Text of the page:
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  • Author: Alan Gilbert
  • Publication Date: 02-1999
  • Content Type: Policy Brief
  • Institution: The Woodrow Wilson International Center for Scholars
  • Abstract: This paper will argue that no consistent or meaningful relationship exists between urbanization and security. For a start, the words urbanisation and security do not mean a great deal because they embrace too many cross-cutting ideas and processes. Second, researchers have found few consistent correlations between the numerous dimensions of security and urbanisation. Third, insofar as one can find a close correlation, independent variables usually account for the statistical relationship. Fourth, even when a direct correlation between security and urbanisation exists, the direction of causation is by no means obvious. Finally, every country and every city contains so much internal variation that most generalisations across nations, let alone across regions, are rendered meaningless.
  • Topic: International Relations, Security, Civil Society, Development, Government
  • Publication Date: 01-1999
  • Content Type: Policy Brief
  • Institution: U.S. Government Statistics, Economic Statistics Briefing Room
  • Abstract: This report presents summary data on the 100 companies, and their subsidiaries, receiving the largest dollar volume of Department of Defense (DoD) prime contract awards during fiscal year (FY) 1998. Table 1 lists the 100 companies in alphabetical order and gives their associated rank. Table 2 identifies the parent companies in rank order, with their subsidiaries, and gives the total net value of awards for both the parent company and its subsidiaries. In many cases, the parent company receives no awards itself, but appears on the list because of its subsidiaries. Table 2 also shows what percentage of the total awards each company's awards represent, as well as the cumulative percentage represented by all companies. Table 3 lists the top 100 companies DoD-wide in rank order and breaks the totals into three categories of procurement: Research, Development, Test, and Evaluation (RDT); Other Services and Construction; and Supplies and Equipment. Table 4 lists the top 50 companies for each of the Reporting Components in rank order, and by category of procurement.
  • Topic: Defense Policy, Development, Economics
  • Political Geography: United States
  • Author: Keun-Wook Paik, Jae-Yong Choi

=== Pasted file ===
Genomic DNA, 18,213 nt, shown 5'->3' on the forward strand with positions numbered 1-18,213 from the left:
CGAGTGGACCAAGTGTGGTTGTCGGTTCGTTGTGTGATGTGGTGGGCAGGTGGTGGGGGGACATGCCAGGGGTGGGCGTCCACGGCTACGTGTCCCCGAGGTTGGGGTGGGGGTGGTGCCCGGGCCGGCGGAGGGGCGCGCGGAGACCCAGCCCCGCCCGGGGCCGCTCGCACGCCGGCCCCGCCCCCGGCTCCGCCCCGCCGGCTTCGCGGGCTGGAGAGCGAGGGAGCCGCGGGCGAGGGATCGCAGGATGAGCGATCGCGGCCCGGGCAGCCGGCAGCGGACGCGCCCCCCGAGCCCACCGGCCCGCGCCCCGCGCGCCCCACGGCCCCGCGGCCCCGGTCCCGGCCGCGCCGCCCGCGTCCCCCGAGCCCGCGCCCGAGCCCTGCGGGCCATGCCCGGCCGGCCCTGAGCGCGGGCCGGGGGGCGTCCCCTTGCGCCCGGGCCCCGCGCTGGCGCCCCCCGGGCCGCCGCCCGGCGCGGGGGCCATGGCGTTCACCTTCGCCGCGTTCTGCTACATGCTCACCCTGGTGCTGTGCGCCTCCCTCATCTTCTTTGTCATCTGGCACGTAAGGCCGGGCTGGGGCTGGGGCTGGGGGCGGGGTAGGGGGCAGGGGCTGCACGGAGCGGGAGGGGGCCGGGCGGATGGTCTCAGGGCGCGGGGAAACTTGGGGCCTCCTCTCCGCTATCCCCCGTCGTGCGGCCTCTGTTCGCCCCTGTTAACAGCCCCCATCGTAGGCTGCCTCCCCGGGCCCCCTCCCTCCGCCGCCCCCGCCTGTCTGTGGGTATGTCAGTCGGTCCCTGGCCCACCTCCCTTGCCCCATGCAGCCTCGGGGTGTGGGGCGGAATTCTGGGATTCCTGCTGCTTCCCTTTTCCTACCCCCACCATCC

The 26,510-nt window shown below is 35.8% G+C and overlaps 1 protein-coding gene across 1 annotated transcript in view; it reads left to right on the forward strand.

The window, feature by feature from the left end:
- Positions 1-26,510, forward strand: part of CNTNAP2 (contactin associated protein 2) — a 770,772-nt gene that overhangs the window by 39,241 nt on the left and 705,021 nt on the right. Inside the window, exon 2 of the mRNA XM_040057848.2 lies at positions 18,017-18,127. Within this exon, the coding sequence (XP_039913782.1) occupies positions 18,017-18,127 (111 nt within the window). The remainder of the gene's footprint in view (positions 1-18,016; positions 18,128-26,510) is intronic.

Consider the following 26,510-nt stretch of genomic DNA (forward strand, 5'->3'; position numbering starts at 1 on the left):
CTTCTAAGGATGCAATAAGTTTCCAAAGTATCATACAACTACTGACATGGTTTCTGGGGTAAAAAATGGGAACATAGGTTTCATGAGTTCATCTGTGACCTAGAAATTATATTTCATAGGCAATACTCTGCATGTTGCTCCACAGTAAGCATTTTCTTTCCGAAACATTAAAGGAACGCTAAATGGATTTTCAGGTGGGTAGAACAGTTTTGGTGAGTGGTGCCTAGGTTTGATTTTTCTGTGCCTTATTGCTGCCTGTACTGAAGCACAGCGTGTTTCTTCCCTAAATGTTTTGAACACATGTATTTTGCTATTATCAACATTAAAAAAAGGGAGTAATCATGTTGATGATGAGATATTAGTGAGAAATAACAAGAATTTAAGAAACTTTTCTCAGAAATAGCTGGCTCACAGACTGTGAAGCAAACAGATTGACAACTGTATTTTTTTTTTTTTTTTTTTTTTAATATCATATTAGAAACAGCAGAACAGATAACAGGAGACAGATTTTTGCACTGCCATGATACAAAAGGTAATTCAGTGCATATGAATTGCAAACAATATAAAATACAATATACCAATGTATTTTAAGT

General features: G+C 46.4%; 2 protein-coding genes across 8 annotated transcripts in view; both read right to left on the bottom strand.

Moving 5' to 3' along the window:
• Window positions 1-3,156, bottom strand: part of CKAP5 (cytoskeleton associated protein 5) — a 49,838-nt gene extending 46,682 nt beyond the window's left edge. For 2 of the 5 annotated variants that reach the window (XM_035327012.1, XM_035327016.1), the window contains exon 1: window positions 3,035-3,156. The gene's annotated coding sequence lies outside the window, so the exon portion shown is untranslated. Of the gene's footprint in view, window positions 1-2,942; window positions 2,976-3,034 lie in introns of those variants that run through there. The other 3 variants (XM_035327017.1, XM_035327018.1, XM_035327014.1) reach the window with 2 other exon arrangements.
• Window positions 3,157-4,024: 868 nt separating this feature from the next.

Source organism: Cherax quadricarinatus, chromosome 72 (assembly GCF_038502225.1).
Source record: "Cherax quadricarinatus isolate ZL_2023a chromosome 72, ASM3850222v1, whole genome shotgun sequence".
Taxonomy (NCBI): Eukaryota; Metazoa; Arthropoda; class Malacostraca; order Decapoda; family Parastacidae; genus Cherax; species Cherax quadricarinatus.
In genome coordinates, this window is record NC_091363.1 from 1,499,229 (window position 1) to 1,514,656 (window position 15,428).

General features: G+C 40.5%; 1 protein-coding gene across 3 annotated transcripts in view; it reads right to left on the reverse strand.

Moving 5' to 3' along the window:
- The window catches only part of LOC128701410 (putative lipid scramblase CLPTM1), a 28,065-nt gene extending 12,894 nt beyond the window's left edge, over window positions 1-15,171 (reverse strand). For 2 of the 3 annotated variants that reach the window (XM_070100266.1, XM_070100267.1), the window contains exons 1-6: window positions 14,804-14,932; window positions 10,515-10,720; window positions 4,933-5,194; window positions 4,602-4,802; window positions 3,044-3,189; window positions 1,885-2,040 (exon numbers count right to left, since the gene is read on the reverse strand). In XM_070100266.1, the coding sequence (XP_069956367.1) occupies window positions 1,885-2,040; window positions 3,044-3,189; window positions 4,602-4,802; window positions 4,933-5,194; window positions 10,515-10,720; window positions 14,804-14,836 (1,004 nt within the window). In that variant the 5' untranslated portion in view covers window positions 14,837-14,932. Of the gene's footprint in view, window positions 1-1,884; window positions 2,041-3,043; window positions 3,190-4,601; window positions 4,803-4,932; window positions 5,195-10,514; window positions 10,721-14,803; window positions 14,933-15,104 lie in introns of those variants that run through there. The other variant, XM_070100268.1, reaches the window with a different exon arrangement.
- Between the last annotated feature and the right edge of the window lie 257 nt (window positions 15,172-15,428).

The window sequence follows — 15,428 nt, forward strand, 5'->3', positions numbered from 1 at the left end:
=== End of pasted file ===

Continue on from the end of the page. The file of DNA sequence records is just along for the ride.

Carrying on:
• Publication Date: 01-1998
  • Content Type: Policy Brief
  • Institution: Chatham House
  • Abstract: The lack of indigenous oil and gas resources in Northeast Asia is a real obstacle to the region's economic development, and the region has paid the price. The importance of the introduction of pipeline gas into Northeast Asia lies not only in diversifying supply sources but also in providing price leverage for the region's consumers. Despite many implementation problems, the Sino-Russian agreement on East Siberian gas and pipeline development laid a firm basis for the introduction of pipeline gas into the region, and this could fundamentally affect the region's energy supply balance in the coming decades. The introduction of pipeline gas will open a new era of multilateral cooperation in the region. It is now no longer a matter of whether but when and how this gas will be introduced. Northeast Asia — comprising China, Russian Asia (Siberia and the Far East), Korea and Japan — forms the world's biggest market for liquefied natural gas (LNG). Out of world trade totalling just over 100 bcm in 1996, 63.8 bcm was imported by Japan and 13 bcm by Korea, together representing 75% of the world total. Given that China is set to import both LNG and pipeline gas in the next decade, there will be further rapid growth in the region's demand for gas. Many questions about the scale of expansion, the introduction of pipeline gas as a part of the expansion, the role of natural gas in power generation, and the establishment of multilateral cooperation for the pipeline development remain unresolved. Nevertheless, recent announcements by CNPC (China National Petroleum Corporation) of two contracts signed with the Kazakstan government for the development of oilfields for transport via pipeline to western China are a strong signal that the Northeast Asian region is set to witness the introduction of long-distance pipeline oil. In the longer term, these developments may be eclipsed by the development of pipeline gas. This paper briefly reviews the potential gas and oil supply sources to the Northeast Asian region and recent developments, together with the problems that need to be tackled for early implementation of pipeline gas. After presenting the results of a unique survey on the views of both Japanese and Korean companies on the Northeast Asian natural gas market and the development of long-distance pipelines, the paper discusses the implications of such developments.
  • Topic: Development, Energy Policy
  • Political Geography: Japan, China, East Asia, Northeast Asia